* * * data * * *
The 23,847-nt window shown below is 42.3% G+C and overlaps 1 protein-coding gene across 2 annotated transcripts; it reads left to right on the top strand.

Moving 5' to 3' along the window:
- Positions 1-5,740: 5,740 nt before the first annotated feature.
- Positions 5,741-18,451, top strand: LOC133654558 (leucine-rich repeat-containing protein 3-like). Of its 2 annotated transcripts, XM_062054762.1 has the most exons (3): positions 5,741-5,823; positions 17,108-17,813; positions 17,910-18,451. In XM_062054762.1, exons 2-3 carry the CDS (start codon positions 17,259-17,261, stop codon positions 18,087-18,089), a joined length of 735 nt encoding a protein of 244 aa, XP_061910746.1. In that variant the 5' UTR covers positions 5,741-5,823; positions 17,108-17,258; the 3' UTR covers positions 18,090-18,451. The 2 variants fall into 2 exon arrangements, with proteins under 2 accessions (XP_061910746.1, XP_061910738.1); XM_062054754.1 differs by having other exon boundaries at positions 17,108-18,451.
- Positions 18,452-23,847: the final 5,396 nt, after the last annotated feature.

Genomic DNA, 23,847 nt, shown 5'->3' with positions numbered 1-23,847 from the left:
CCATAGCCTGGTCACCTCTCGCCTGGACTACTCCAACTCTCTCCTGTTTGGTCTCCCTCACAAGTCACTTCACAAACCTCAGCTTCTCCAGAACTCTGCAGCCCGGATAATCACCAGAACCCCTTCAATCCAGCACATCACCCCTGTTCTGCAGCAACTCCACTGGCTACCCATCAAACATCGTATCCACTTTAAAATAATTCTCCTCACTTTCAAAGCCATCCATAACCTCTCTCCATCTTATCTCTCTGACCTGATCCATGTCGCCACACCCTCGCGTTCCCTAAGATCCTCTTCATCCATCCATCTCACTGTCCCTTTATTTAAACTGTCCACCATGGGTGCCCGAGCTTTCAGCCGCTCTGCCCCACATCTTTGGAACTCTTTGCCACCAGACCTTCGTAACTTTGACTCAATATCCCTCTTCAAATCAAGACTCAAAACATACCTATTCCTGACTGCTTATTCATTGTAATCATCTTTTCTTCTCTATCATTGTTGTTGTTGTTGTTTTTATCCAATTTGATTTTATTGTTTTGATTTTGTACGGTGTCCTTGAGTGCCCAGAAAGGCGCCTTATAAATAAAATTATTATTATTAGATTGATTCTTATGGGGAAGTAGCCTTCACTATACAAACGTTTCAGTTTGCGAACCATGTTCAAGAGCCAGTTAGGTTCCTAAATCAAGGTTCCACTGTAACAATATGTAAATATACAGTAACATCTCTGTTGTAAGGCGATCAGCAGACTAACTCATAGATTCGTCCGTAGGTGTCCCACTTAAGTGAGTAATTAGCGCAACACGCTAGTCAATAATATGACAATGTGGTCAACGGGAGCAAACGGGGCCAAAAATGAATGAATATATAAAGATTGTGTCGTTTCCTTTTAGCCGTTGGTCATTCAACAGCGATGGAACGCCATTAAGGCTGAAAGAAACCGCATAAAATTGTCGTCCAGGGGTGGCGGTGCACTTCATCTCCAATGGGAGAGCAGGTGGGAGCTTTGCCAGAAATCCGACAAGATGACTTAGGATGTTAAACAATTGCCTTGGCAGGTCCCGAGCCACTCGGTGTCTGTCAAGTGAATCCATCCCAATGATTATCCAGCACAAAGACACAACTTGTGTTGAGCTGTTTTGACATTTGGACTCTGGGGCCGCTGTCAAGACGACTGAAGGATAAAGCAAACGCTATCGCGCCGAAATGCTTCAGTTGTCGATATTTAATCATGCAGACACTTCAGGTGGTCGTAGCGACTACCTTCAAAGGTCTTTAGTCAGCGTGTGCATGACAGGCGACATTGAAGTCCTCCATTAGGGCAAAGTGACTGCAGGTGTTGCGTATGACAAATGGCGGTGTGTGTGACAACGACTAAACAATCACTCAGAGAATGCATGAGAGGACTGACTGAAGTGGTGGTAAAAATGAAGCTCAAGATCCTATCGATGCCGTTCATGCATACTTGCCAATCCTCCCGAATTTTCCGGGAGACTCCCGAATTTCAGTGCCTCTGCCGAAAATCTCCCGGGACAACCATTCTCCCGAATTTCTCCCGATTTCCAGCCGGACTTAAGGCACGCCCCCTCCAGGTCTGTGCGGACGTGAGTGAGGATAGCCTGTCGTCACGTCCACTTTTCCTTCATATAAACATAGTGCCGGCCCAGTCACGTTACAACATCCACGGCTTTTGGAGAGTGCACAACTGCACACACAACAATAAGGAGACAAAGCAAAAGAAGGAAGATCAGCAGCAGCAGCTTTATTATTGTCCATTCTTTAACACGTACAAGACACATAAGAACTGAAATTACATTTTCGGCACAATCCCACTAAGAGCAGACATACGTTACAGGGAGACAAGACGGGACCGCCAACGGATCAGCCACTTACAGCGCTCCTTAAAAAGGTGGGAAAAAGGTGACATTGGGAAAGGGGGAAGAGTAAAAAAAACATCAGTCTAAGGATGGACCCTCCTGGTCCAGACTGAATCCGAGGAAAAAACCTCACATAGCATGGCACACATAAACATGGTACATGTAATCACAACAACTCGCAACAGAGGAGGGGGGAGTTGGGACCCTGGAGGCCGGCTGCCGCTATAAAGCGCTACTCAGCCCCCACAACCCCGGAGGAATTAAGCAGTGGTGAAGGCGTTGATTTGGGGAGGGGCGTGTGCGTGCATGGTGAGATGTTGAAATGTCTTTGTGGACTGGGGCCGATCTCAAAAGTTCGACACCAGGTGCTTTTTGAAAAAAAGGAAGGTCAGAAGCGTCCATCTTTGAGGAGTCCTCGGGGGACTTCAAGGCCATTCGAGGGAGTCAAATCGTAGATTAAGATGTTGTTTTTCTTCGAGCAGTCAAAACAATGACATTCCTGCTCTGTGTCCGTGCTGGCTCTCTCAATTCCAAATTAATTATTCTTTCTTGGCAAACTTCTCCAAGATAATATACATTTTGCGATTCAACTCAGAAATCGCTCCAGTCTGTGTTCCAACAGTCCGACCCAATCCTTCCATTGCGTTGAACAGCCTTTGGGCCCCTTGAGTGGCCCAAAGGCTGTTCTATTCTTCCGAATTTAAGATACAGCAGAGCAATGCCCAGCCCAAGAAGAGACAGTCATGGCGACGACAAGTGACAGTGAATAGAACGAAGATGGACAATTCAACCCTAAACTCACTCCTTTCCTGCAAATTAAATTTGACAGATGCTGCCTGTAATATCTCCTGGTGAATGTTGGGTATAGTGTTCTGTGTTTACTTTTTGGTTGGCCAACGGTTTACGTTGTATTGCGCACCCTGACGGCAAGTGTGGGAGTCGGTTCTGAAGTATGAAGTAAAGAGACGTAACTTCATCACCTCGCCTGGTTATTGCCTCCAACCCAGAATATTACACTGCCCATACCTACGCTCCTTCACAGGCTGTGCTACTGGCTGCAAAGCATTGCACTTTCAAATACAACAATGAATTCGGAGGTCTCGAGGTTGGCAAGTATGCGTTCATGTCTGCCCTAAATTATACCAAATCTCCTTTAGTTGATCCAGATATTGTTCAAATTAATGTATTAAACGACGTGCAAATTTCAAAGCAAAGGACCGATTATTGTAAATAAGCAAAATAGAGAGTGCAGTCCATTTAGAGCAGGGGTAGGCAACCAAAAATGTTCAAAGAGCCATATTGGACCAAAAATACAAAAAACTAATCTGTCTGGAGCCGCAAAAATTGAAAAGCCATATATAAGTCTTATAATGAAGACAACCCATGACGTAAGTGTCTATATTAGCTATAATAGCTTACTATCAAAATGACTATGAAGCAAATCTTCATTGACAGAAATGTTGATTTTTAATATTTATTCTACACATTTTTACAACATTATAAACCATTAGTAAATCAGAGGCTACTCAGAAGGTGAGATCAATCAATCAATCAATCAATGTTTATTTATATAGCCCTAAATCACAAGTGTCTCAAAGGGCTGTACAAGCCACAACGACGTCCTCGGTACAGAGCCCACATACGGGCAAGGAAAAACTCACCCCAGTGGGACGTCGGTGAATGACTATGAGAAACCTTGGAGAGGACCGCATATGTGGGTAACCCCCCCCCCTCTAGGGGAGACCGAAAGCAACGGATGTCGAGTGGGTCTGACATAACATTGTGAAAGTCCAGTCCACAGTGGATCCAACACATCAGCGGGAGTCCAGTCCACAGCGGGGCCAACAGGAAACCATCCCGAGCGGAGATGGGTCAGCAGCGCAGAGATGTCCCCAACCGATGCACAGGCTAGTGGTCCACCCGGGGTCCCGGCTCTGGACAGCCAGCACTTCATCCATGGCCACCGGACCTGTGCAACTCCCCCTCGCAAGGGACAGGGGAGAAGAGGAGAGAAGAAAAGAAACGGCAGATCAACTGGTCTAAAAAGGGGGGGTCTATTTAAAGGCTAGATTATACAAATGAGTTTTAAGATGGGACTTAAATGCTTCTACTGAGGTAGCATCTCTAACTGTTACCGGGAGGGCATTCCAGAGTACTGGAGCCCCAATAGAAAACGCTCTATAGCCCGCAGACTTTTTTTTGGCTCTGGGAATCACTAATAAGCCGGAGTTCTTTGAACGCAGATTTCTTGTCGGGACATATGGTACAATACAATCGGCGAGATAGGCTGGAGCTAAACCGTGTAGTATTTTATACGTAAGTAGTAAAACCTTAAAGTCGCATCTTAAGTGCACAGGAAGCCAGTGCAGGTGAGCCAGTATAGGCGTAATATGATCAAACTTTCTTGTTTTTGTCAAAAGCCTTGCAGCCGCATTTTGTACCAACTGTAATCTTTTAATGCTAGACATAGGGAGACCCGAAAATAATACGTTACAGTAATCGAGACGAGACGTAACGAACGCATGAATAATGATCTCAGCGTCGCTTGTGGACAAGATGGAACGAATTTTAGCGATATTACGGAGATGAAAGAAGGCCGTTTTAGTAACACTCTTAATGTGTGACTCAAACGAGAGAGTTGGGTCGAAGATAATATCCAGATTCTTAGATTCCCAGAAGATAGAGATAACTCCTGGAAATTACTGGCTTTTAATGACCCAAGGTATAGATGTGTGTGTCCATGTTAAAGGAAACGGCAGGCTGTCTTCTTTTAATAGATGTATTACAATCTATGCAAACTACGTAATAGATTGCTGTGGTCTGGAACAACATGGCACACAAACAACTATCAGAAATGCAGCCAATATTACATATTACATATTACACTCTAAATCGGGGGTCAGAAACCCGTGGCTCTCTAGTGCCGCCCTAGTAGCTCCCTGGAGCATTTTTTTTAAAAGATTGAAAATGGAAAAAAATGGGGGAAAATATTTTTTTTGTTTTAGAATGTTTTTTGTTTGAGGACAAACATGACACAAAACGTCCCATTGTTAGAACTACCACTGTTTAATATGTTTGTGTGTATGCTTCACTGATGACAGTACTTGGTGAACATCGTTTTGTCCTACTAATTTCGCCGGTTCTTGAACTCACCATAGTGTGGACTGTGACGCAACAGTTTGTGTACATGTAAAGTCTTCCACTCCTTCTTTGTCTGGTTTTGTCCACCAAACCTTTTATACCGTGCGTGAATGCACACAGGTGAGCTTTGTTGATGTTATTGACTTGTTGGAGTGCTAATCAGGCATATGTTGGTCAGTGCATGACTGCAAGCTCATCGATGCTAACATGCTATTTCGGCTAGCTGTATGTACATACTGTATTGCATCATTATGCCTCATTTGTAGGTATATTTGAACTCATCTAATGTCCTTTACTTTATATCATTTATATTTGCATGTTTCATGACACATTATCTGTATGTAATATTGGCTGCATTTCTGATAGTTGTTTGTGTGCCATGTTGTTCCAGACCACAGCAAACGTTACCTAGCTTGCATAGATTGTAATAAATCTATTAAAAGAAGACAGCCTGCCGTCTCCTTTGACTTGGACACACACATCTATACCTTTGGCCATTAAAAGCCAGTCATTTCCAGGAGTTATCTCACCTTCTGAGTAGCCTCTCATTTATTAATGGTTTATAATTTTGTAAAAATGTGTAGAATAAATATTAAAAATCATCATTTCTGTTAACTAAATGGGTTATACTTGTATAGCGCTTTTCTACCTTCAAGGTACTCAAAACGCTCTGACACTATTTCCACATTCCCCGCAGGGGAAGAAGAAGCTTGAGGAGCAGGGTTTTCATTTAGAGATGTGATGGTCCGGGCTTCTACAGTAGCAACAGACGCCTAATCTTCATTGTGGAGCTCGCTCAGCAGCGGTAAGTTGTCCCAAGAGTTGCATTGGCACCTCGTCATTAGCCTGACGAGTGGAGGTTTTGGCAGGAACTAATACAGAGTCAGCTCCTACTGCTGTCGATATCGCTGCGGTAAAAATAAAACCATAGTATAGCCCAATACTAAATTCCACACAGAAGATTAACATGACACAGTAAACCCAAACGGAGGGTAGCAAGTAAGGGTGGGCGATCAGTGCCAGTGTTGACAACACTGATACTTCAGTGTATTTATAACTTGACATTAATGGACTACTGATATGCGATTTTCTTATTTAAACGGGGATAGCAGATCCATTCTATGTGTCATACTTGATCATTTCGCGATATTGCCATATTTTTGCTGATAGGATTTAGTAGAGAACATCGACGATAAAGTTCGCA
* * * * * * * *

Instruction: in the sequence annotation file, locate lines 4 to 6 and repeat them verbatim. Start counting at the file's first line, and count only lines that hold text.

- Positions 5,741-18,451, top strand: LOC133654558 (leucine-rich repeat-containing protein 3-like). Of its 2 annotated transcripts, XM_062054762.1 has the most exons (3): positions 5,741-5,823; positions 17,108-17,813; positions 17,910-18,451. In XM_062054762.1, exons 2-3 carry the CDS (start codon positions 17,259-17,261, stop codon positions 18,087-18,089), a joined length of 735 nt encoding a protein of 244 aa, XP_061910746.1. In that variant the 5' UTR covers positions 5,741-5,823; positions 17,108-17,258; the 3' UTR covers positions 18,090-18,451. The 2 variants fall into 2 exon arrangements, with proteins under 2 accessions (XP_061910746.1, XP_061910738.1); XM_062054754.1 differs by having other exon boundaries at positions 17,108-18,451.
- Positions 18,452-23,847: the final 5,396 nt, after the last annotated feature.

Genomic DNA, 23,847 nt, shown 5'->3' with positions numbered 1-23,847 from the left: